Lonny Zilberman, partner from Wilson Turner Kosmo, was next up on day two. Lonny shared the ever-popular Mistakes that Employers Made in 2021 and How to Avoid them in 2022. What were the jury verdict trends in 2021? PAGA and Wage and Hour claims dominated, followed closely by retaliation/whistleblower claims, disability discrimination, age discrimination, sexual harassment and race discrimination and harassment.
Many of the cases Lonny talked about had familiar names such as Postmates who was required to pay a $32M settlement for failure to reimburse their drivers for reasonable expenses; DoorDash required to pay a $100M settlement for misclassification, and Lime, a $9.5M settlement also for misclassification.
Lonny was clear that while these are large companies and large settlements, this can happen to any company, any time.
So where is the Covid update you ask? In summary, as of the writing of this article, the OSHA ETS is currently on hold and Cal-OSHA will not implement vaccine mandates (for now). Private employers may continue to require vaccinations and can ask employees to prove vaccination status. Of course, employers must to continue to engage in the interactive process when employees share that they cannot or will not get vaccinated due to religious or medical reasons.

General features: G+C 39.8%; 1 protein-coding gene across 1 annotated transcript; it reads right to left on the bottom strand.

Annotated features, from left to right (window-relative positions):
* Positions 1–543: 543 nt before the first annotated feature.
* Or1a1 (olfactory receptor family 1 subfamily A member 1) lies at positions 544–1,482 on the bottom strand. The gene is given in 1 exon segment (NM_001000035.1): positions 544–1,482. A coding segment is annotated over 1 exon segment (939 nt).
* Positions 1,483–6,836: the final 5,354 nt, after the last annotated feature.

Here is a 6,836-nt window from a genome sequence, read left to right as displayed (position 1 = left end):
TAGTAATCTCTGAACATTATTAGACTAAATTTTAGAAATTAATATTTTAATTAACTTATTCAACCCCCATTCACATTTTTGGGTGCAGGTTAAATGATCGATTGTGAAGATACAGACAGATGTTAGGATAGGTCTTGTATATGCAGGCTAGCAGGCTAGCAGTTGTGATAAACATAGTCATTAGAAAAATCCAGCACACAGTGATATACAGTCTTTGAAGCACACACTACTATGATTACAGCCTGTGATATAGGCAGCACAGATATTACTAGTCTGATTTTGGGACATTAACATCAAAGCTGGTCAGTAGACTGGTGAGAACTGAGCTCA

While we continue to wait with bated breath for the inevitable signing to reinstate Covid sick pay, exclusion pay still needs to be paid for employees who test positive for Covid when the employee claims that they contracted it at work. Chris specifically stated that there is a presumption that the employee did, in fact, contract Covid at work unless it can be proved otherwise.
Remember SDEA is here WITH you! We are your strategic partner so lean on us as needed. We are just a phone call away, 858-505-0024.